Investigators from Spain's National Intelligence Center (CNI) and the Spanish police have linked a February 22 attack on the North Korean embassy in Madrid to the CIA, according to El Pais.
On February 22 at approximately 3pm, 10 masked men carrying fake weapons broke into the embassy, tied up eight people, put bags over their heads, and proceeded to beat and interrogate them for two hours. One woman was able to escape through a second-floor window, and police were called after a neighbor heard her screaming.
When officers arrived at the embassy, a man opened the door and told them that nothing was going on. "Minutes later, two luxury vehicles sped out of the embassy," according to the report. The getaway cars - belonging to the diplomatic mission, were abandoned in a nearby street.
According to the report, at least two of the 10 assailants have been identified and have connections to the Central Intelligence Agency. The CIA has denied any involvement, however Spanish government sources say their response was "unconvincing" according to El Pais.
If it is proven that the CIA was behind the attack, it could lead to a diplomatic spat between Madrid and Washington. Government sources say that it would be “unacceptable” for an ally to take such action. Not only would it mean that the US agency had operated on Spanish soil without asking for authorization or informing the authorities, it would also be a violation of the international conventions that protect diplomatic delegations. -El Pais
Investigators from CNI and the General Information Office (GNI) ruled out common criminals - instead saying that it was a perfectly planned operation as if it were carried out by a "military cell," according to sources close to the investigation. "The assailants knew what they were looking for, taking only computers and mobile phones," reports El Pais.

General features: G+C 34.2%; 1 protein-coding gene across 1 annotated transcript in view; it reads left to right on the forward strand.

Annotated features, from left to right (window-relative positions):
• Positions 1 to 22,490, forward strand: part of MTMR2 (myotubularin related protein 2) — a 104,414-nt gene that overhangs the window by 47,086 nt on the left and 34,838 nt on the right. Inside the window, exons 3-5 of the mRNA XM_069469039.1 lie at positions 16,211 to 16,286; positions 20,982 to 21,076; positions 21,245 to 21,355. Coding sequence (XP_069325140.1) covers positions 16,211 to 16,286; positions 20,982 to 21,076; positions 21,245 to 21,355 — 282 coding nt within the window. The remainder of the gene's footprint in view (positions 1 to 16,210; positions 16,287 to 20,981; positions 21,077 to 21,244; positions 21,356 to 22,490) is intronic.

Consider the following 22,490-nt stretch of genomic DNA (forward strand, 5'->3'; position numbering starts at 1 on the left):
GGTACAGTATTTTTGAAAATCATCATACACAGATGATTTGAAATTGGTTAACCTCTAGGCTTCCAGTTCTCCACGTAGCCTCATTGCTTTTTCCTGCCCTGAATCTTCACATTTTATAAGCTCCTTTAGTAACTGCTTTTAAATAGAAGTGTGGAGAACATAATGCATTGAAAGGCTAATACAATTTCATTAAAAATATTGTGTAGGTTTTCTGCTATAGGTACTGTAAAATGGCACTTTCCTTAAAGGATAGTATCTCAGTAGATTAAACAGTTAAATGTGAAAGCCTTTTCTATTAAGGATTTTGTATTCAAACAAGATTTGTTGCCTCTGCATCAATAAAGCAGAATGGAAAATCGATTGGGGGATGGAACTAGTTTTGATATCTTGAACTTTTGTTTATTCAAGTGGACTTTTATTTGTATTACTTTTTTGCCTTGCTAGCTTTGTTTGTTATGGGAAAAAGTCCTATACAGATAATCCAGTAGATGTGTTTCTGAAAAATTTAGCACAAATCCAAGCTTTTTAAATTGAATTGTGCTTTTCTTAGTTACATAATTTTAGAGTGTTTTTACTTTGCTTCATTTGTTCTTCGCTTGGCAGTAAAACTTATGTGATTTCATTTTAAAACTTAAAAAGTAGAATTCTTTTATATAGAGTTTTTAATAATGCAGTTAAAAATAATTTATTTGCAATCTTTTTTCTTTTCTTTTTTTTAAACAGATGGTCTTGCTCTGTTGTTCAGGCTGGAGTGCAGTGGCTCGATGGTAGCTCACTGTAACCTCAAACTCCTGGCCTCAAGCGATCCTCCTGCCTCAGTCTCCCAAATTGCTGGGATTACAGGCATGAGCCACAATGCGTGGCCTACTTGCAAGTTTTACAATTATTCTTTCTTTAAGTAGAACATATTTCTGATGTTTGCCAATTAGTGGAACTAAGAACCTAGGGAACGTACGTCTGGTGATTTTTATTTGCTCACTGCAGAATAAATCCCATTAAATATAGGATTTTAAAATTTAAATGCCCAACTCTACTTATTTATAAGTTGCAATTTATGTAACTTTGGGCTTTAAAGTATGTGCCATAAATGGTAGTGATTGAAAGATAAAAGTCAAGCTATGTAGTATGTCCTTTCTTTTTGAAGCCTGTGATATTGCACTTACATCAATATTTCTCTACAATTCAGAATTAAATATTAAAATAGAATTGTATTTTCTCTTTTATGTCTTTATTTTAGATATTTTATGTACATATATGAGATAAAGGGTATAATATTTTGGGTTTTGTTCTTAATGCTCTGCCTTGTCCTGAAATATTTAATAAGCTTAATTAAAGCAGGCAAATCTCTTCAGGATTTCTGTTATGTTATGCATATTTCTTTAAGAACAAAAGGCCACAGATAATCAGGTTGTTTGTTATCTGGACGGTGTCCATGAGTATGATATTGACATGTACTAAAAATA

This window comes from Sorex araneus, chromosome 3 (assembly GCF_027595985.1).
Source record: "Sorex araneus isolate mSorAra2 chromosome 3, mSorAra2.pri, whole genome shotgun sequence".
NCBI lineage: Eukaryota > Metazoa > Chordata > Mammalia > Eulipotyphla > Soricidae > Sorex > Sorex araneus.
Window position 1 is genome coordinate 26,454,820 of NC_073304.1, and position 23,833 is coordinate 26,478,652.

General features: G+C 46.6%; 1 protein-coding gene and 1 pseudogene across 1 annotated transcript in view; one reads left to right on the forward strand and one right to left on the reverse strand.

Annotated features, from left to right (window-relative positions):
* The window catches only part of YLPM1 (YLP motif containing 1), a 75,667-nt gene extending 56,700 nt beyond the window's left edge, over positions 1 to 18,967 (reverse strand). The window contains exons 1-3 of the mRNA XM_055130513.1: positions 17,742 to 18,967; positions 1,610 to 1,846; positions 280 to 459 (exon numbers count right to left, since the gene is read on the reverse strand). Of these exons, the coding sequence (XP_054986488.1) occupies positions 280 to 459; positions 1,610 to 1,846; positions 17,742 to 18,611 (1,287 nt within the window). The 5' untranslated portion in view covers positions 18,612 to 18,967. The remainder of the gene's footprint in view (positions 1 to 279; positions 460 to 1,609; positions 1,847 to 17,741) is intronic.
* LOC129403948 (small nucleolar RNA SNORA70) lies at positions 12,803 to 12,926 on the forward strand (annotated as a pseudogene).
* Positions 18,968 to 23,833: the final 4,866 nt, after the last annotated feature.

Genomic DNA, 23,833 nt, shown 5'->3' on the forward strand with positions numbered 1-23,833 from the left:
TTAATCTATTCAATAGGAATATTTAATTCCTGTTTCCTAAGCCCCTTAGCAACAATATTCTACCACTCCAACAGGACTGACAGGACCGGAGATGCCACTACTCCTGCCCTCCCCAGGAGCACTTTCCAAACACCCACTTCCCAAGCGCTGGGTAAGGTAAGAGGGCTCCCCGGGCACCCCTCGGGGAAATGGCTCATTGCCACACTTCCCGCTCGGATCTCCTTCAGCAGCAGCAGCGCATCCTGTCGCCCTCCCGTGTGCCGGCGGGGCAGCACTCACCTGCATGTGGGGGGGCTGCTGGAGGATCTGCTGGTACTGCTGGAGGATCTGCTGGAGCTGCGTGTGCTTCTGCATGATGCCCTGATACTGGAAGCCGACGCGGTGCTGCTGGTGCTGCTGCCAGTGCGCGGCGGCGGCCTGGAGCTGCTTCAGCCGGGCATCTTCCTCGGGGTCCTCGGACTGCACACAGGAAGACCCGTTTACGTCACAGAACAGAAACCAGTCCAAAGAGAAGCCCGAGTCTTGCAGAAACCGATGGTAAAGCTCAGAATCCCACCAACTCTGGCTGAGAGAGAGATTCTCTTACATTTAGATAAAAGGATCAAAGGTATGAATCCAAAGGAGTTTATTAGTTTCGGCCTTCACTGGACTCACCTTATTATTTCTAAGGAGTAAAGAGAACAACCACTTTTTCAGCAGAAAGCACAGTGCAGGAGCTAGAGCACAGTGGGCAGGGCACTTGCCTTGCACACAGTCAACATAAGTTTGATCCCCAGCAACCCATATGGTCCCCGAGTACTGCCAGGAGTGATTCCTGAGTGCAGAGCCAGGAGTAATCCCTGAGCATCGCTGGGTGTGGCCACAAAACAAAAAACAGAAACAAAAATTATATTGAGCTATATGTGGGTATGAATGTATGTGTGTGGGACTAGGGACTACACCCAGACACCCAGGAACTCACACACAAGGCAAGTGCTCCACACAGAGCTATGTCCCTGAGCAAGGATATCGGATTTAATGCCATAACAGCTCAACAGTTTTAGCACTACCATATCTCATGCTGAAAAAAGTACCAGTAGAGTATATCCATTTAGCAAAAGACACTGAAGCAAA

Spain's High Court - the Audencia Nacional, will review the highly secretive investigation. That said, government sources admit that it may prove difficult to prove the CIA was involved.
Kim Hyok Chol
According to the report, the intended goal of the attack was to obtain information on former North Korean ambassador, Kim Hyok Chol - who was expelled from Spain on September 19, 2017 over ongoing North Korean nuclear tests, by then-Spanish Foreign Minister Alfonso Dastis.
Kim Hyok Chol, who was declared persona non grata by Spain and was invited to leave the country before the end of the month, is currently one of Kim Jong-un’s highly trusted diplomats, and one of the architects of the failed nuclear summit between US President Donald Trump and Kim Jon[g]-un in Vietnam. The meeting, aimed at securing North Korea’s nuclear disarmament, ended in failure without any agreement on a timetable for disarmament or on future negotiations. -El Pais
Kim Hyok Chol also led the North Korean delegation which negotiated a nuclear disarmament plan with US special envoy Stephen Biegun in exchange for easing sanctions.